When you write your unit tests you must use some kind of assertions. I think that most of you will agree with me on that the asserts that comes with the JUnit aren’t the easiest and most readable ones.

So, some time ago I started to use a Hamcrest matcher library. It was a great progress, as I was able to move away from JUnit’s unintuitive: assertEquals(11.0, actual). I mean, if you try to read it out loud it doesn’t seem very logical:
“assert equals 11 is actual,
“assert equals 11 as actual?.

Moreover, the expected value is the first argument and the actual one is the latter which also makes it harder to understand.

And here comes the *Hamcrest* matcher which brings a fluent API consisting of a lot of useful methods.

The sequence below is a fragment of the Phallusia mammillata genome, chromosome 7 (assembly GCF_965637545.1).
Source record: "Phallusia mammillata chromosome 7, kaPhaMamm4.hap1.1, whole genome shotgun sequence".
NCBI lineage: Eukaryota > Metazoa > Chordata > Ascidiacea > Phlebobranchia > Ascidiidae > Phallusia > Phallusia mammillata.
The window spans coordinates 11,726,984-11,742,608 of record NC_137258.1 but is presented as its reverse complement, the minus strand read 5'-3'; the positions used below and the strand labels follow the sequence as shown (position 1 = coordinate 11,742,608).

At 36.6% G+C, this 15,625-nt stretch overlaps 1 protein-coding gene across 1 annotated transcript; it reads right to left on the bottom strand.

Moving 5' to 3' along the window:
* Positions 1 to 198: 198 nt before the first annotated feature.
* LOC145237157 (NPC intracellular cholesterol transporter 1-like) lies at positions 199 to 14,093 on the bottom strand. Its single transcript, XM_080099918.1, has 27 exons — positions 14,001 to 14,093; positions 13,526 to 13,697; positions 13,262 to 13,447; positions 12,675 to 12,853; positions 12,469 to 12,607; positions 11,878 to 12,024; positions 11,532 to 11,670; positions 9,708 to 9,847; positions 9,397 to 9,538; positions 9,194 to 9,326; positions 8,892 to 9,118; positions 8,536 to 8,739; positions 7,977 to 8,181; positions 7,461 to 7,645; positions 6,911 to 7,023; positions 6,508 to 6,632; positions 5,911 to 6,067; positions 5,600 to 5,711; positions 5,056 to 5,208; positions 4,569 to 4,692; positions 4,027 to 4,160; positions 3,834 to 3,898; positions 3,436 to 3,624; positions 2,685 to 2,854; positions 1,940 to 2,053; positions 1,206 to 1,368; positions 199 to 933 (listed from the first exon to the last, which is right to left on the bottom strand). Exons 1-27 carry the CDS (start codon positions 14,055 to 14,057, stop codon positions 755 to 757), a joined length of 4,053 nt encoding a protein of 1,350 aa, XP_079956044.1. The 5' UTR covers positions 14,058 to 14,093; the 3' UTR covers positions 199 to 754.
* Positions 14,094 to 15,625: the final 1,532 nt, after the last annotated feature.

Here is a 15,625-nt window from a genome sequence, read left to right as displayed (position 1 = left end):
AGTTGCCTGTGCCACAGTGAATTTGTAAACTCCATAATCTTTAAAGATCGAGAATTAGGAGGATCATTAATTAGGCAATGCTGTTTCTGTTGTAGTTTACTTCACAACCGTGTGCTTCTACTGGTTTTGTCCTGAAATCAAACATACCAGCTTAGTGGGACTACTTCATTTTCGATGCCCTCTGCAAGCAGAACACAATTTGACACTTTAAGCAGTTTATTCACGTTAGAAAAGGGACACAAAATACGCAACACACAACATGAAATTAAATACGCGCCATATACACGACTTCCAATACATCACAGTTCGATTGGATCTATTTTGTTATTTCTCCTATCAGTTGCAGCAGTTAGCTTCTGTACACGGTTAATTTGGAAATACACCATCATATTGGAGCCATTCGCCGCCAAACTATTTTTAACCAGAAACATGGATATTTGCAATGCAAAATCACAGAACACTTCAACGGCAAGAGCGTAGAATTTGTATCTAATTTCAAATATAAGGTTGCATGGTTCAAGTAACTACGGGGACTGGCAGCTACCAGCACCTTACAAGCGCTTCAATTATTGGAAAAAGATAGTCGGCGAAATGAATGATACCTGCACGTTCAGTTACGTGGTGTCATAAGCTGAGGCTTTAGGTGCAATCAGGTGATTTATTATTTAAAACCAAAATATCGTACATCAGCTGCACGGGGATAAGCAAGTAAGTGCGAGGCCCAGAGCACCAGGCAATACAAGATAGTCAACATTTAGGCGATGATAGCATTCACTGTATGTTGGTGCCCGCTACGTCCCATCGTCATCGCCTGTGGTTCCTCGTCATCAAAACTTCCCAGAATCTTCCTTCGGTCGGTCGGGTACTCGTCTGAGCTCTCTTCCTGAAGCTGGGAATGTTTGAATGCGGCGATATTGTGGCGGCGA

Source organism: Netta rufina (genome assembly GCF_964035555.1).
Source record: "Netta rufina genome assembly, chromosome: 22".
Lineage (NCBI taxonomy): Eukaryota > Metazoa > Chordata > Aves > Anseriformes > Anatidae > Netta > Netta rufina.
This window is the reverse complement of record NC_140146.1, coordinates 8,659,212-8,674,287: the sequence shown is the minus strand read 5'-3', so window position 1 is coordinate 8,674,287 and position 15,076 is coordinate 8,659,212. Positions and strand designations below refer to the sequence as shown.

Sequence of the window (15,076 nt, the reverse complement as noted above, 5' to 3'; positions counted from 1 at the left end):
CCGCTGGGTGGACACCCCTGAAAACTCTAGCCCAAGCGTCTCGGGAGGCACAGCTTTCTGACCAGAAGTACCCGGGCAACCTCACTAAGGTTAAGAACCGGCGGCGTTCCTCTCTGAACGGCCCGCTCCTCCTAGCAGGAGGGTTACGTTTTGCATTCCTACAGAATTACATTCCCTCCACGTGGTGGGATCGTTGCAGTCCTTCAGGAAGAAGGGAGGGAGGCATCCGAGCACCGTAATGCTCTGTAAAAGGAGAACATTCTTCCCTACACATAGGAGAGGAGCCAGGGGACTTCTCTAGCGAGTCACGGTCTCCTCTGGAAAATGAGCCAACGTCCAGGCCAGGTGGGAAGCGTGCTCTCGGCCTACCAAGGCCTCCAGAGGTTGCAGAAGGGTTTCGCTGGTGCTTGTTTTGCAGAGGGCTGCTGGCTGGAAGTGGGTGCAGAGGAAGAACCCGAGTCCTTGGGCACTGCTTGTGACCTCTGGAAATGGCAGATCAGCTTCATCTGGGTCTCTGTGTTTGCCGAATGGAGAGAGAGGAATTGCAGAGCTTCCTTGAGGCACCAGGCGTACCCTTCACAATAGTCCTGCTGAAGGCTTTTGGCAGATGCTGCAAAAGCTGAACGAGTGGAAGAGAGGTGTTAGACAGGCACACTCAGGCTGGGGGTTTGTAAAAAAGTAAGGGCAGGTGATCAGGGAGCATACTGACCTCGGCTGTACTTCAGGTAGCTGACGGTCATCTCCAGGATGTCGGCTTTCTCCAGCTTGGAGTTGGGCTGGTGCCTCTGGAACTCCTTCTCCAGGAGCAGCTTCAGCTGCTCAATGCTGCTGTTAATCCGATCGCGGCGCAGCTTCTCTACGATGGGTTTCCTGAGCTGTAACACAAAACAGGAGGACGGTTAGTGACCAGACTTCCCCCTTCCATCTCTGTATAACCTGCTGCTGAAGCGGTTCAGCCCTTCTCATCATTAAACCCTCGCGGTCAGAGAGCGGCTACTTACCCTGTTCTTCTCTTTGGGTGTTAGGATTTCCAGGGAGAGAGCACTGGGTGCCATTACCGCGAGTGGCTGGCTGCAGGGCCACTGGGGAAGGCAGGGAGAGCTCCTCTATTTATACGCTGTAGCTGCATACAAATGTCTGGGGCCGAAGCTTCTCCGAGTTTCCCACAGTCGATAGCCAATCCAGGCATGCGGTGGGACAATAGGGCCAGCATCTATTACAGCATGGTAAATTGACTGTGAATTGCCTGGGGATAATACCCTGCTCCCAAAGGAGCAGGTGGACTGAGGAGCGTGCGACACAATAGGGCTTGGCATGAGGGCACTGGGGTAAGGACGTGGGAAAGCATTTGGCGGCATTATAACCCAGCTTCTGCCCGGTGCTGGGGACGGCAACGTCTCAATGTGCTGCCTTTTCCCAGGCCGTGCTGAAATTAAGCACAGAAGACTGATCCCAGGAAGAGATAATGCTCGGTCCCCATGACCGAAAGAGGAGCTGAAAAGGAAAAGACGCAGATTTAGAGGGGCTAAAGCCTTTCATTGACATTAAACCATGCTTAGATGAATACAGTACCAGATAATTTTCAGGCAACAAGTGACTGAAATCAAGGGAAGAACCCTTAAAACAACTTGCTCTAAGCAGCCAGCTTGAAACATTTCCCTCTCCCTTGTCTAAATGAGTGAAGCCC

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By default, Maven’s test plugin Surefire doesn’t scan files for @Test annotations, but rather takes only the files which class names ends with “Test” or “TestCase”.

I use both: unit tests and integration tests. I execute the latter using Arquillian framework, so it looks just like pure JUnit test. However, I prefer to name them with the “IT” suffix which means that they’re no longer recognized by Surefire plugin as test files.
If you want Maven to execute such tests, you need to give him a hint (using appropriate configuration element) to scan also for the *IT classes:

<configuration>
    <includes>
        <include>%regex[.*[Test|IT].class]</include>
    </includes>
</configuration>

Just remember that the regex works only on *.class files. It also overrides the default rules (which means that you need to add the *Test and/or the *TestCase suffix to scan for default test classes.)